'It's life or death for comedy clubs'

Flyering blitz hits London stand-up scene

London’s reputation as the most vibrant city for comedy in the world is being put at risk because of over-zealous council officials clamping down on flyering without any legal powers to do so, club promoters have claimed.

Venues around Leicester Square say they have been told their licences are at risk if they allow people to hand out leaflets to bring in the trade they need to survive – even though there are no laws or bylaws prohibiting the practice.

The council say they want to stop people being harassed by intimidating flyereres, but promoters also there is no transparency in the process, which they claim has hit those who hand out leaflets responsibly while allowing those who aggressively tout for business to operate unchecked.

David Mulholland (pictured), who runs the Soho Comedy Club, said: ‘It is a life and death issue for small clubs.

‘A prohibition on flyering will stop new clubs from starting in the West End. It means the next crop of comedians will be inferior to the current generation; it will put people out of work during a recession, both the flyerers themselves and the comedians who would have performed at the comedy shows that will no longer exist and it will make the West End less of a destination. Instead of being a hotbed of arts and performance, the cultural centre will either move to another part of the city or will simply die.

‘The Westwood neighbourhood of Los Angeles undertook nearly identical action to stop flyering in the late Eighties. It went from a very popular entertainment destination filled with small businesses and restaurants to an area dominated by large chains, falling custom and a serious crime problem.

‘It will damage the London comedy circuit over the course of a decade. Similar action killed the grassroots music scene in the UK about 20 years ago. The result is the UK is no longer a net exporter of music. The same can happen to comedy industry through something as simple as stopping new clubs from forming to nurture new talent.’

He added that business at his club has been down up to 60 per cent since the council got tough, leading to reduced fees for comics and the venue laying off two members of staff.

Andy Ralph, Westminster City Council’s licensing manager was unequivocal in his approach, saying: ‘No business or organisation should give out leaflets in Leicester Square.

‘We frequently receive many complaints from residents and visitors who are upset about being harassed by overzealous promoters, and we have approached all businesses to comply with this request.’

However, on further questioning the council conceded this was simply a request, rather than a legal requirement.

A clause in the ‘rules of management’ for entertainment venues in Westminster states: ‘No soliciting for custom, including the distribution of leaflets, shall take place from the premises, immediately outside the premises or in the vicinity of the premises.’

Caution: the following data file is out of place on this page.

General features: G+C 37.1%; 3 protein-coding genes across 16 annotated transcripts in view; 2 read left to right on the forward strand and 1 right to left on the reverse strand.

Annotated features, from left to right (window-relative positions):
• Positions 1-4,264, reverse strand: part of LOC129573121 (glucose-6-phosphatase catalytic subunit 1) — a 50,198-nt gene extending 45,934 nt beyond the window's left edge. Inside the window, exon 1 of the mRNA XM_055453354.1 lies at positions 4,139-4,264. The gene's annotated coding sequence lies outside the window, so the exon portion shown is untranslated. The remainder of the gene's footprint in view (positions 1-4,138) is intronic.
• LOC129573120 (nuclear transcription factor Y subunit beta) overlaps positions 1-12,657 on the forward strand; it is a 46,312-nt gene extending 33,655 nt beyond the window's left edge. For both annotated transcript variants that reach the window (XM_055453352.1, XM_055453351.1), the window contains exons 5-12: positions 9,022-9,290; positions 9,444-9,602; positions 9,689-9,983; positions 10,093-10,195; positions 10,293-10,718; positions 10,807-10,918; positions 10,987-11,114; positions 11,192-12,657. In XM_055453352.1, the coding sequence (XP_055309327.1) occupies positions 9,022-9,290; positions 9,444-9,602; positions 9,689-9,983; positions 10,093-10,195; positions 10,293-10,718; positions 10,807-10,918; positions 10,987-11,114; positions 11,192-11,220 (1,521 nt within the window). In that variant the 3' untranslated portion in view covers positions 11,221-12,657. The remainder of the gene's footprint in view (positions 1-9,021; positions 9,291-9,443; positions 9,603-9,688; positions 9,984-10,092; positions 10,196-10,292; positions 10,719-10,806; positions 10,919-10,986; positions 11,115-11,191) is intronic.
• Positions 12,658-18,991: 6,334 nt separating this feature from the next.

While it would be possible for venues to challenge any withdrawal on these grounds, the legal costs would be prohibitive, so owners are left with little choice but to comply.

However, some operators are thought to be challenging the council’s actions legally, while others are keen to lobby for clear rules that would allow responsible flyering, while banning aggressive touts.

One promoter described the council’s approach as ‘intimidating’ and ‘opaque’, saying officials were acting like a law unto themselves by clamping down on flyering, without a legal mandate.

A City Of Westminster Act, currently in the committee stage at the House Of Lords, would extend powers against flyering – but it is claimed officials jumped the gun with their clampdown, which began in February.

One promoter said licensing inspectors had laid down the law about what they expected, but would not commit anything to writing. He also claimed he was told not to encroach on the ‘territory’ of rival promoters in the area.

Another promoter, Darrell Martin from Just The Tonic, says the clampdown has hit the wrong people.

Martin, who runs respected weekend gigs in Leicester Square Theatre said: ‘Since the ban everyone seems to have stopped, except the London Comedy Club, which has a big team of flyerers who still carry on aggressively selling what is rubbish compared to other shows around the Square, who are obviously now finding it more difficult to get customers.’

The London Comedy Club, run by comedian Inkey Jones and clearly targeted at tourists, is based in a hotel, which is subject to different rules than comedy nights run in venues such as nightclubs. However, it is likely that any further clampdown could affect this club, too.

A spokeswoman for Westminster Council said that they would try not to take legal or licensing sanctions against people who did hand out leaflets in Leicester Square – but made it clear that venues were being advised not to allow flyering, and those who repeatedly ignored advice could face action.

She said: ‘We have had complaints about the harassment of passers-by and the sheer number of people handing out flyers at certain times.

‘We seek to work with businesses. Only in the most extreme circumstances where we have had multiple complaints from the public and our advice has been ignored on many occasions would the premises face prosecution or a review of their licence.’

Published: 8 Jun 2010

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